New Year's Day is getting very close, and I keep thinking of the Soba-noodle called “toshi-koshi Soba” (literally passing the year soba) that we would eat on New Year’s Eve, and Osechi-Ryori we would have on New Year’s Day. The hype starts months before the New Years with preparation for colorful, whimsical display of wishes for the New Year. You can see some pictures and explanations of each part of Osechi-Ryori and the meanings behind them here.
The article on Savory Japan highlights the significance of Osechi-Ryori during the New Year celebration. “The Japanese believe that New Years is the time to start afresh. Old debts are paid off, arguments are settled, and the whole house is given a good cleaning. Just like other people around the world, we reflect on the past year and resolve to become better human beings in the New Year. This extends to our spiritual life as well. In order to truly start the year in the most positive and pure way possible, all housework and cooking is to be finished by December 31, so that January 1st can be spent enjoying time with family and friends. All but the most vital shops close from December 28 to January 3rd. So, as you can imagine, it takes quite a bit of work and planning to keep a well stocked table. This type of New Years cuisine even has its own name; Osechi-ryori.”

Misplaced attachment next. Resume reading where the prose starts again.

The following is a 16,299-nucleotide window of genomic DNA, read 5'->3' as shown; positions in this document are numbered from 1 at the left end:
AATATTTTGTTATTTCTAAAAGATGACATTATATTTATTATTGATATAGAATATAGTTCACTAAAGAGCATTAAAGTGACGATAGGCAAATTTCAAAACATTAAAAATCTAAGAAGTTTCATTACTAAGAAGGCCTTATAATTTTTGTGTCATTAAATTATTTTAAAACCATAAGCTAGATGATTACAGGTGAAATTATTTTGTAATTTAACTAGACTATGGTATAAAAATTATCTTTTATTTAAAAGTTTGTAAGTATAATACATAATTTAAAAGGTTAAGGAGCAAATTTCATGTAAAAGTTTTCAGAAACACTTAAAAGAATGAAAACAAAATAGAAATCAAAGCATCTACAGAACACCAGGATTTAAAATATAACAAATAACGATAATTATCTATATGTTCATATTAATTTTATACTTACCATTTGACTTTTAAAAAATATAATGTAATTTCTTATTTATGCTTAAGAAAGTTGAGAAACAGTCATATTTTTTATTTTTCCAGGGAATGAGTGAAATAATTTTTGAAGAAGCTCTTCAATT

Here is a beautifully illustrated art by Rie Nicheco with ingredients and parts of the Osechi-Ryori. All these ingredients are cooked in advance so they can last for weeks, even months during the busy season. When they are finally ready to be consumed on New Year's Day, they are usually accompanied by Ozoni, a hearty soup with mochi (rice cake) inside.
To balance the rich and intense flavors of Osechi-ryori, what I looked forward to most as a child was Ozoni during the New Year’s holiday. As the link shows, Ozoni base and ingredients can vary quite a bit depending on the region you are in. Where my family is from in the Kanto area, the Ozoni was mostly clear-broth based, with chicken and vegetables added.
Here is a recipe of clear-broth Ozoni, which contains baked mochi and is such a delightful soup on a cold winter day. It is quite easy to make, and your own substitution for broth, vegetables and meat will be acceptable in most cases. Try it out and share in the feeling of starting a brand New Year!
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